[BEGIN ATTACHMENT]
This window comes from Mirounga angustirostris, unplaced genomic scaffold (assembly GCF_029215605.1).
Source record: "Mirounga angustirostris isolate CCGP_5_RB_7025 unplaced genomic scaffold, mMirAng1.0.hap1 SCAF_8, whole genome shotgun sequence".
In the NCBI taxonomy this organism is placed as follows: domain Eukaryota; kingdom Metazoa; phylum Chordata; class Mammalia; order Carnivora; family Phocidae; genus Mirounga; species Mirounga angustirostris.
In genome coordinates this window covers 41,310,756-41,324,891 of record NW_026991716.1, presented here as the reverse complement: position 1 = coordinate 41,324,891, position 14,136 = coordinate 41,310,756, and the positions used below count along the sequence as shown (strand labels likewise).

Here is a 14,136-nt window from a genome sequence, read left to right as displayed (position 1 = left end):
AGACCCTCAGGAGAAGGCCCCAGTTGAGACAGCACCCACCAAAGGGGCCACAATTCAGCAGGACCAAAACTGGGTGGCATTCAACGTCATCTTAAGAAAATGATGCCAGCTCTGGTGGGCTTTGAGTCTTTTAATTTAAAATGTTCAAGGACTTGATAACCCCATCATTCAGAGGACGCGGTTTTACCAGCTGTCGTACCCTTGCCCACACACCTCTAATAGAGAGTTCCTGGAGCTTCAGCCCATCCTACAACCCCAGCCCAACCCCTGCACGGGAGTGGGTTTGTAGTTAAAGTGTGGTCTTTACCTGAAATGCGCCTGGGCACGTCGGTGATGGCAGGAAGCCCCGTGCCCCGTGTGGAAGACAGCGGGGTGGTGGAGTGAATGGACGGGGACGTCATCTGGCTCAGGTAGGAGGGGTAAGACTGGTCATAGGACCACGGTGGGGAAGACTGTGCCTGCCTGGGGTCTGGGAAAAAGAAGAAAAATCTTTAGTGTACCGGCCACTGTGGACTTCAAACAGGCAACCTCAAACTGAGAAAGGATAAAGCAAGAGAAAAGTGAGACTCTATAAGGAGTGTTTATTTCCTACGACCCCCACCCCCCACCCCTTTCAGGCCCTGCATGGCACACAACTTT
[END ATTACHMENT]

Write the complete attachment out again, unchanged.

This window comes from Mirounga angustirostris, unplaced genomic scaffold (assembly GCF_029215605.1).
Source record: "Mirounga angustirostris isolate CCGP_5_RB_7025 unplaced genomic scaffold, mMirAng1.0.hap1 SCAF_8, whole genome shotgun sequence".
In the NCBI taxonomy this organism is placed as follows: domain Eukaryota; kingdom Metazoa; phylum Chordata; class Mammalia; order Carnivora; family Phocidae; genus Mirounga; species Mirounga angustirostris.
In genome coordinates this window covers 41,310,756-41,324,891 of record NW_026991716.1, presented here as the reverse complement: position 1 = coordinate 41,324,891, position 14,136 = coordinate 41,310,756, and the positions used below count along the sequence as shown (strand labels likewise).

Here is a 14,136-nt window from a genome sequence, read left to right as displayed (position 1 = left end):
AGACCCTCAGGAGAAGGCCCCAGTTGAGACAGCACCCACCAAAGGGGCCACAATTCAGCAGGACCAAAACTGGGTGGCATTCAACGTCATCTTAAGAAAATGATGCCAGCTCTGGTGGGCTTTGAGTCTTTTAATTTAAAATGTTCAAGGACTTGATAACCCCATCATTCAGAGGACGCGGTTTTACCAGCTGTCGTACCCTTGCCCACACACCTCTAATAGAGAGTTCCTGGAGCTTCAGCCCATCCTACAACCCCAGCCCAACCCCTGCACGGGAGTGGGTTTGTAGTTAAAGTGTGGTCTTTACCTGAAATGCGCCTGGGCACGTCGGTGATGGCAGGAAGCCCCGTGCCCCGTGTGGAAGACAGCGGGGTGGTGGAGTGAATGGACGGGGACGTCATCTGGCTCAGGTAGGAGGGGTAAGACTGGTCATAGGACCACGGTGGGGAAGACTGTGCCTGCCTGGGGTCTGGGAAAAAGAAGAAAAATCTTTAGTGTACCGGCCACTGTGGACTTCAAACAGGCAACCTCAAACTGAGAAAGGATAAAGCAAGAGAAAAGTGAGACTCTATAAGGAGTGTTTATTTCCTACGACCCCCACCCCCCACCCCTTTCAGGCCCTGCATGGCACACAACTTT